A chance comment by a nurse had me thinking of a propaganda leaflet I wrote a while back headed “Ban Group Health Insurance Now? Here’s Why!” In it I call for “knowledgeable, open and free debate” on the motives, workings and consequences of group health insurance. That’s because group health insurance is an insidious chameleon product that’s not what it appears to be.
Businessmen had sensibly rejected group health insurance when it was first proposed to them by a crackpot university professor. Why? Well, imagine proposing something today in 2023 called group automobile benefits that would have employers paying $1,000 per month for selected workers to enjoy luxury SUVs at an out-of-pocket cost to the latter of maybe $100 a month or so. Does that sound crazy, or what?
Then, in May 1943, an incredible confluence of circumstances turned businessmen’s heads, and had them wanting to bankroll group health in a calculating, deliberate way for political reasons. Congress has never publicly investigated those circumstances or those political reasons. You’d think that many, but not all, businesses’ decisions to voluntarily impose a potentially destructive excise tax on their own labor force with hardly a peep from shareholders might have raised eyebrows in Congress. They didn’t. They should have.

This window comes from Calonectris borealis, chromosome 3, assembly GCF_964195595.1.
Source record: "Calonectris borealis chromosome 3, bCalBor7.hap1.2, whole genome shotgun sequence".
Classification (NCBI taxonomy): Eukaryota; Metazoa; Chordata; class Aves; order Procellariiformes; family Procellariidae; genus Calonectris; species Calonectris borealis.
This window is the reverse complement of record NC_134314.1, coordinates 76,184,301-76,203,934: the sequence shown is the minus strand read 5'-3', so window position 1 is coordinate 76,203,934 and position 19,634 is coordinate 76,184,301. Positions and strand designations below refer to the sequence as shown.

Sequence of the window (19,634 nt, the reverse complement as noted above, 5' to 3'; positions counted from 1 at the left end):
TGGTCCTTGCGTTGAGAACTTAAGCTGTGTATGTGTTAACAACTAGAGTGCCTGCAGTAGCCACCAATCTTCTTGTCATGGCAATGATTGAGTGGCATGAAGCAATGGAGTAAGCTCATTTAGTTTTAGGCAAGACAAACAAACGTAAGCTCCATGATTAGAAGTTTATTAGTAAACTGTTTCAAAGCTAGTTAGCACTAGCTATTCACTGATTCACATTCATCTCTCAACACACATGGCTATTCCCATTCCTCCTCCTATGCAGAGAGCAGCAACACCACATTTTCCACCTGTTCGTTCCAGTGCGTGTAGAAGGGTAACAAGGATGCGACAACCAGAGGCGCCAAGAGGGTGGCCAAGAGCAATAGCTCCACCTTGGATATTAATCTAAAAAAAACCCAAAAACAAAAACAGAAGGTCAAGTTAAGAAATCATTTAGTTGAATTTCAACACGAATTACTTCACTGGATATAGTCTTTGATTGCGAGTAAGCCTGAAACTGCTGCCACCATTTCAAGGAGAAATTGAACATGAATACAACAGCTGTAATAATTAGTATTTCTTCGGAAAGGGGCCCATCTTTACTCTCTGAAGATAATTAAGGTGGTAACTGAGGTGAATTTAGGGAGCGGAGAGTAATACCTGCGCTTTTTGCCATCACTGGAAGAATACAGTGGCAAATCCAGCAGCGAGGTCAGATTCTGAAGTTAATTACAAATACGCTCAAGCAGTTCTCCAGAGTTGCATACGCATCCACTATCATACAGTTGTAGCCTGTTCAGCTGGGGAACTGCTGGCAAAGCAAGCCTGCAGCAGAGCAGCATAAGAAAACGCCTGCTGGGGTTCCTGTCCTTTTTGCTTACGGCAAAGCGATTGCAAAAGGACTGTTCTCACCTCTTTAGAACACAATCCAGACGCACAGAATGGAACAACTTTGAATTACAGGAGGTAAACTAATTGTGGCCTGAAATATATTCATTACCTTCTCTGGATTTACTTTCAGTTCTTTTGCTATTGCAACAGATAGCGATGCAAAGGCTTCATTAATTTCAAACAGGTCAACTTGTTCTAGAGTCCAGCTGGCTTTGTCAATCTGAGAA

Why point out troubling elements of group health, a $1 trillion industry? Well, there’s at least nominal First Amendment liberty, I suppose. Plus, I have a pet theory; a single field grade officer with the right skills and a commitment to truth in the early 1960s could have talked sense about Vietnam to Presidents Kennedy and Johnson and, maybe, have altered America’s war commitment in Vietnam in a good way. I’m probably wrong about that. I still like the idea of one-man dissent.
Ban group health insurance now. Why? Because it’s unAmerican.